Today La Recoleta is one of the most exclusive neighborhoods in Buenos Aires, but this was not always the case (although it has been for over a century). Originally used as farmland when the area was first settled, La Recoleta transformed into a seedy metro area when the 18th century brought with it brothels and bars. It wasn't until the 1870s, during a yellow fever outbreak in Southern parts of the city, that La Recoleta became the playground of the rich and the famous, who fled to the neighborhood to escape the outbreak and to settle in gorgeous Parisian-like apartments. These beautiful old buildings remain; some are still home to Buenos Aires' elite, while others house high-end fashion houses.
La Recoleta is one of the most attractive areas of Buenos Aires, with its well-maintained historic buildings, tree-lined streets and many squares and parks. It is also home to the beautiful Basilica del Pilar, next to the Recoleta Cemetery, where Eva Peron and several prominent dignitaries are buried. The National Library and the massive Museum of Fine Arts, with the world's largest collection of Argentine art, can also be found in the neighborhood. However, getting to the neighborhood to see these sites can be tricky as there is no convenient subway access.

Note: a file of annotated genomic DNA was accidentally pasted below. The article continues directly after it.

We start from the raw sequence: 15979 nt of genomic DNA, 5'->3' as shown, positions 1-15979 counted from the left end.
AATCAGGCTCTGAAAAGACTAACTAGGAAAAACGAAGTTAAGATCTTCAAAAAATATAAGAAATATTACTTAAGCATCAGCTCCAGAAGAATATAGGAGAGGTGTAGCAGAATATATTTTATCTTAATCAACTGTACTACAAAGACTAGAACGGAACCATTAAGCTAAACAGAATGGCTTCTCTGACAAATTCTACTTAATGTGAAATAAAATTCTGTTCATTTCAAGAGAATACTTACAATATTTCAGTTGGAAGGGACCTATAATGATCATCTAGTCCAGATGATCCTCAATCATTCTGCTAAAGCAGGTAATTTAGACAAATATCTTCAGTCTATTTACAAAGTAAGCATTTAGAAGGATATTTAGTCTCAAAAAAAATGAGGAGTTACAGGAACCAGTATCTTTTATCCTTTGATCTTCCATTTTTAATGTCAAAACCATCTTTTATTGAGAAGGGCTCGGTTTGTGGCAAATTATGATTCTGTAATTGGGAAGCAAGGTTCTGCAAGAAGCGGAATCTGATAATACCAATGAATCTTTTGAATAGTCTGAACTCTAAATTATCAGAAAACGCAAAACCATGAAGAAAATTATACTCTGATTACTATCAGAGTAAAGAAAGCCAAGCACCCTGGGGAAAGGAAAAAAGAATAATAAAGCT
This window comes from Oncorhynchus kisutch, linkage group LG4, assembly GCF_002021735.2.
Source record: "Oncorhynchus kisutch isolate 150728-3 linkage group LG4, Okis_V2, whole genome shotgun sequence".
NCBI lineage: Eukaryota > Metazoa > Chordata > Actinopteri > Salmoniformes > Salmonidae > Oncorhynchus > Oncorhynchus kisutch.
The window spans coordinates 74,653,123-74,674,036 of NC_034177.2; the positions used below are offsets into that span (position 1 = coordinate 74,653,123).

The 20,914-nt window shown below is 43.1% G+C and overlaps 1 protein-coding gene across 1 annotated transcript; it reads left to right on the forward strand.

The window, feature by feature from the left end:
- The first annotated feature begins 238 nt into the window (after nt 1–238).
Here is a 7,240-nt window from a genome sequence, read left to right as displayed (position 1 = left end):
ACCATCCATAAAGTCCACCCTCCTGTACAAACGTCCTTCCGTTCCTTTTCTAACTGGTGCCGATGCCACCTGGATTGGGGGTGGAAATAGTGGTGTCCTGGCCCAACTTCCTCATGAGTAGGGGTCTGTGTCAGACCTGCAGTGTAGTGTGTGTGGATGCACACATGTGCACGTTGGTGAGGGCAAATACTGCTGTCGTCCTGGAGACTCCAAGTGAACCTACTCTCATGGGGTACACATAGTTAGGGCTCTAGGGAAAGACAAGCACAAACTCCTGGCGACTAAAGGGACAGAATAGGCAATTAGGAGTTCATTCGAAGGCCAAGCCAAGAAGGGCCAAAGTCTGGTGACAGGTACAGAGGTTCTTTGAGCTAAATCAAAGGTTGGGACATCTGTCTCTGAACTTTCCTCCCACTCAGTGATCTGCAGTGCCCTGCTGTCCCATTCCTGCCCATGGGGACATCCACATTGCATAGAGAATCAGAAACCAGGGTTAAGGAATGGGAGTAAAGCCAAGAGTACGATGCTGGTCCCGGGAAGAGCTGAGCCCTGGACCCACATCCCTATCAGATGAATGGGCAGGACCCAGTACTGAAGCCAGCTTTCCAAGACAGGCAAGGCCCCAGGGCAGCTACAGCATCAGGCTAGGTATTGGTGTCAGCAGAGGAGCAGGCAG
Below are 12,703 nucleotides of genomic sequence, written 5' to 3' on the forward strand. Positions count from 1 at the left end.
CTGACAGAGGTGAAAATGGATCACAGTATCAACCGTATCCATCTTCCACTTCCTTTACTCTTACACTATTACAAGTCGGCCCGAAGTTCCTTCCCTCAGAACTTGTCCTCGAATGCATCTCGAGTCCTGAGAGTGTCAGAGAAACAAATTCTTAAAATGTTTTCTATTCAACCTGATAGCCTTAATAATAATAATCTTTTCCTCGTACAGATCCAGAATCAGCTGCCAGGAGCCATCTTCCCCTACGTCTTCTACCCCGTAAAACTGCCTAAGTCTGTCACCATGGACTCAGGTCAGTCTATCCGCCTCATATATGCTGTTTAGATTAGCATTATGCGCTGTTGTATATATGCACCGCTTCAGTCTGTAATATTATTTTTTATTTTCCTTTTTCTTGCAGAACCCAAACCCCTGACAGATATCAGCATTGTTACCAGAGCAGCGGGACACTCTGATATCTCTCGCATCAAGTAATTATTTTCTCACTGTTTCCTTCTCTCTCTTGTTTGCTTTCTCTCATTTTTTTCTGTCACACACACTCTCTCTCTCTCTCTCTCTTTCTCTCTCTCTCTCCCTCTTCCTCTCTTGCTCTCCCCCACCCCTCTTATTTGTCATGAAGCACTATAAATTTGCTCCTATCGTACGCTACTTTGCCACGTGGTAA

La Recoleta is home to upscale hotels, many located along the fashionable Avenida Alvear. Though La Recoleta has some historic sites and museums, staying in the neighborhood can make it difficult to visit other must-sees as there is no convenient subway access in La Recoleta. La Recoleta is a great spot for fashionistas, however, and its subdistrict, Barrio Norte, offers cheaper (but still chic) shopping and lodging options.
220 V, 50 Hz
10% at restaurants (preferably in cash)
Dec - Feb